While Shea Rubenstein has been singing for more than twenty years, he is a relative newcomer to the Jewish music scene. A trained chazzan, he is slowly but surely but making his mark as a singer as well. His voice is pleasant and easy to listen to, especially on the slower songs.
All in all, this is a solid debut CD. Once again, Avi Newmark displays his great instincts and proves himself a force to be reckoned with. His reputation speaks for itself as he continues to put out quality products.
Choirs: Maybe it’s just me, but on most CDs, the backup choirs sound the same. It’s time for some fresh, new sounds in backup choirs. On this CD three different choirs are used: Moshe Roth’s, Yossi Green’s and Yitzy Spinner. Of the three, Spinner added the most to the songs that he worked on. I would have liked more Yitzy Spinner and less of the other two choirs. The fact that not every song had the same choir was a huge plus. Rubenstein does almost no harmony of his own.
Arrangements: The arrangements on this album, by Leib Yaacov Rigler, Moshe Laufer, Ian Freitor, Yossi Green and Moshe Roth are nicely done. Leib Yaacov Rigler does a really outstanding job.
Presentation: This is one classy looking CD. The metal case is both gorgeous and practical. The forty page color booklet inside is beautiful and easy to read. Rubenstein’s website, shearubenstein.com is equally appealing. I was expecting this CD to cost more because of the case and I was pleasantly surprised to be wrong. CDs cost enough as it is. I’m not interested in paying more for a pretty cover.
Pet Peeve: I am a stickler for both proper spelling and consistency. Both songs number two and six are spelled one way in the booklet and another way on the CD and case. When you’re investing that much money in presentation, a pity to neglect the details.
Here we go…
Modim: My initial impression of this upbeat song by Yitzy Waldner was that it was an okay song, but not terrific. But I have a tendency to put on one CD and let it play endlessly. After a week or so this song began to grow on me. Great choice of lyrics.
Shir Hamaalos: When was the last time anyone did a march on a Jewish CD? Rubenstein definitely gets points for taking a song that is a little off the beaten path. For me, personally, this song took me back to my father and uncle singing songs from “back home” at the Shabbos table. This catchy Yossi Green song is enjoyable, but the harmonies are a bit overdone.
Ohavti: Classic Baruch Levine ballad, beautifully arranged by Leib Yaacov Rigler. While both Modim and Shir Hamaalos were good songs, this is the first song on the CD that gives Rubenstein a chance to showcase his voice. The song is simple, hartzig and definitely a winner. Child soloist Ami Eller does an awesome job.
V’yatziv: Terrific song by Elimelech Blumstein, who once again proves that he has made it to the big leagues. Perfect example of setting the right lyrics to the right music. It’s fun, well done and it just works. I can only imagine how unbelievable this song would have been if Yitzy Spinner had done the choir.
Ribono: Of all the songs on this CD, this Ari Goldwag song may be the one song that we’ll still be hearing in ten years. It’s beautiful, inspiring and just begs to be sung along with. Once again, Rubenstein is at his best when he keeps it simple and pretty. Just terrific.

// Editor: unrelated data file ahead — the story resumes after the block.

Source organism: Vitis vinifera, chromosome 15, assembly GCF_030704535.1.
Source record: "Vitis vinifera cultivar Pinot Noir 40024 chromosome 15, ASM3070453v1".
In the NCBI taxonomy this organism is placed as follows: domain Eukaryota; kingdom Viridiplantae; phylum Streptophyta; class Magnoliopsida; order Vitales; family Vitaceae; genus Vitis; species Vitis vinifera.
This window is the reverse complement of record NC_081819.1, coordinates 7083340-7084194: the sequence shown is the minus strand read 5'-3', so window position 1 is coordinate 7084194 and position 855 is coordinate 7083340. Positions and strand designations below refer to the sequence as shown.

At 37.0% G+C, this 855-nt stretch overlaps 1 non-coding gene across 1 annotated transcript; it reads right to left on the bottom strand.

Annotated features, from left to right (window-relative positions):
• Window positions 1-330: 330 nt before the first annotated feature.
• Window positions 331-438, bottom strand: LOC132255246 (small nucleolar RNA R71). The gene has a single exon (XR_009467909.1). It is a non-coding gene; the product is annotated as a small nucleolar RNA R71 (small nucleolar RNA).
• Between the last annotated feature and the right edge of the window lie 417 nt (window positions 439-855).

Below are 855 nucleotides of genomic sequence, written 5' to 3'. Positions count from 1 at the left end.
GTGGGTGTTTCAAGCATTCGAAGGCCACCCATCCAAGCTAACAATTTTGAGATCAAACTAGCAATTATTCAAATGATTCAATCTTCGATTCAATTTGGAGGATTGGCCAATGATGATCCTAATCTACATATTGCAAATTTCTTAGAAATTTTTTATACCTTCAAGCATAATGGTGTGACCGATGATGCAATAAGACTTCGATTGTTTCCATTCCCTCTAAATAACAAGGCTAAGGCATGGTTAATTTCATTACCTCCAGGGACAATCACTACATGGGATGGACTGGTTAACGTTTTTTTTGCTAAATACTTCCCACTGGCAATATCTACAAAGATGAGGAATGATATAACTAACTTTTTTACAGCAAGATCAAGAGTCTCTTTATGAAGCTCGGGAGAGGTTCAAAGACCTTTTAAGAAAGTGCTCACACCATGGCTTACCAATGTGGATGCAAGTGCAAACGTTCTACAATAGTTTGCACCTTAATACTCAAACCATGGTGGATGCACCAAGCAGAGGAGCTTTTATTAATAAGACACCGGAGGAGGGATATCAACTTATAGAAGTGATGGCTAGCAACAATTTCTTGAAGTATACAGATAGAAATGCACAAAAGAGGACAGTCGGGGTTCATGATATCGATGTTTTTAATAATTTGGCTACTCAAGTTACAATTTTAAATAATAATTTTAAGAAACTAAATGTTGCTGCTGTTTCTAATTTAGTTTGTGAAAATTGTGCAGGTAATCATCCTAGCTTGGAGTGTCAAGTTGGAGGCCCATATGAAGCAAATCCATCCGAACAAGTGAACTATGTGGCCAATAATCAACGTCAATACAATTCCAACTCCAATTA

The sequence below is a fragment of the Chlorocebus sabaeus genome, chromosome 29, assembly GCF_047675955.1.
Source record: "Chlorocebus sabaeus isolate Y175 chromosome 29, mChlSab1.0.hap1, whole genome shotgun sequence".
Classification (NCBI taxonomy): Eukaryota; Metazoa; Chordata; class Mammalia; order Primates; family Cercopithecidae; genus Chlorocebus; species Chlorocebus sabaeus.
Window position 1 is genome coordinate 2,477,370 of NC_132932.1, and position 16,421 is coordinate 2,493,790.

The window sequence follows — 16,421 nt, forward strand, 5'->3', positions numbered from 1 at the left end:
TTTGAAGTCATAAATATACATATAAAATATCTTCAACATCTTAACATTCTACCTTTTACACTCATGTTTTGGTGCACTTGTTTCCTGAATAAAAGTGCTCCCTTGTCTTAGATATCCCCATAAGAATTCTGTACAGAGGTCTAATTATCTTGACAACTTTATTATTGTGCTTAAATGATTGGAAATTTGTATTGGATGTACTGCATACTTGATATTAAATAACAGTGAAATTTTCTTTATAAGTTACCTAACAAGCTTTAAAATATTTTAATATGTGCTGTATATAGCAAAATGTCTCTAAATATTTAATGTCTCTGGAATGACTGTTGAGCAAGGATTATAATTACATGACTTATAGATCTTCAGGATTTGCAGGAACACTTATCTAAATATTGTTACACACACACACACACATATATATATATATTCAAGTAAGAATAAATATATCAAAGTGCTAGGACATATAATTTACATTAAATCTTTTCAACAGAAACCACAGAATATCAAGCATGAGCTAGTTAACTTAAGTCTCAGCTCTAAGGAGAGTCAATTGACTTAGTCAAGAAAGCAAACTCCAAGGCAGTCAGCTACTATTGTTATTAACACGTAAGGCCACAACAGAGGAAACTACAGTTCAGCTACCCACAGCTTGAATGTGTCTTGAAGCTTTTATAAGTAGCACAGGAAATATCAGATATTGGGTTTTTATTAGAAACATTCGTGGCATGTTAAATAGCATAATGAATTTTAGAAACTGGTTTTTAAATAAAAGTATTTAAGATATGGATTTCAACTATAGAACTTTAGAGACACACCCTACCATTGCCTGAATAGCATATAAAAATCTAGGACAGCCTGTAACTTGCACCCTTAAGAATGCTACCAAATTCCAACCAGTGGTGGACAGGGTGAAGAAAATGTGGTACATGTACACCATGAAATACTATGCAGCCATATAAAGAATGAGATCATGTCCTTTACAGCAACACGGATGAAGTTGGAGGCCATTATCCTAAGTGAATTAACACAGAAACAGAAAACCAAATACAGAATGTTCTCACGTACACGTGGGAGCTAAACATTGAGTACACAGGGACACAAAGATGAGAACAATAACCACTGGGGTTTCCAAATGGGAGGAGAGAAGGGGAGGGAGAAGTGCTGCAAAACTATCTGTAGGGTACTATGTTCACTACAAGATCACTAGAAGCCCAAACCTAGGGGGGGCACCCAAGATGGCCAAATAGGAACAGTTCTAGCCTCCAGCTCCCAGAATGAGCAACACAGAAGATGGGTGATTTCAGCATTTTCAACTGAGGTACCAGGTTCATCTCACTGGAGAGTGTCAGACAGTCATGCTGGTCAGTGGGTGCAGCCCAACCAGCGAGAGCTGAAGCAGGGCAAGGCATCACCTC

V’yihalili: What is it with people deciding to sound Chassidish for one song? If you’ve got a middle eastern song, I can understand singing it with an Israeli accent. But there is nothing inherently chassidish about this song. And there’s enough funky stuff in the arrangement to give it a very un-Chassidic flavor. Rubenstein wants to acknowledge his Bobover roots? He accomplished that quite nicely with Shir Hamaalos. The song itself, by Chaim Ella Hartman, is an okay song. Would have been so much better if it hadn’t tried to be something that it wasn’t.
Window In Heaven: Once again, Avi Newmark hits it out of the park. This touching ballad is so good the only criticism I can offer is that a few of the lyrics seem forced. Having said that, WOW. Home run. Period. Hands down, this gem by Yitzy Waldner is the best song on the CD. Rubenstein is at his best here and he really shines. I don’t know if Rubenstein will EVER be able to top this song. As for the video and dedicating this song to Moishele Holtzberg, all I can say is this. D’varim hayotzim min halev, nichnasim el halev. Absolutely, positively, amazing.
Tick Tock: Another Elimelech Blumsein song and another winner. Yitzy Spinner’s choir makes this song and sounds ten times better than Moshe Roth’s would have. I thought I wasn’t going to be able to get past the cutesy factor of the “Tick Tock” lyrics, but I was wrong. Great song. Gets better and better every time I hear it.
Kesorim: From here on in, it’s obvious that Rubenstein used his better material in the earlier parts of the album. The first part of this slow song isn’t bad and works well with Rubenstein’s voice. The second part isn’t as good and the harmony adds absolutely nothing to the song. The words “kesser Torah harey hu munach v’omed” is almost note for note identical to “kaasher zachinu l’sader oso” in Chasal Sidur Pesach.
Kol Hayom: Filler, plain and simple.
Bavor Dovid: No one ever puts their best song last. While Rubenstein has been a successful chazzan for many years, it’s not necessarily a style that belongs on this type of CD.
Summary: All in all, I would say this CD is surprisingly good for a debut album and is a perfect example of how getting talented people involved in a project makes all the difference in the world. It took me a little time to get into some of the songs, but the more I listen to it, the more I like it. It will be interesting to see what Rubenstein does next.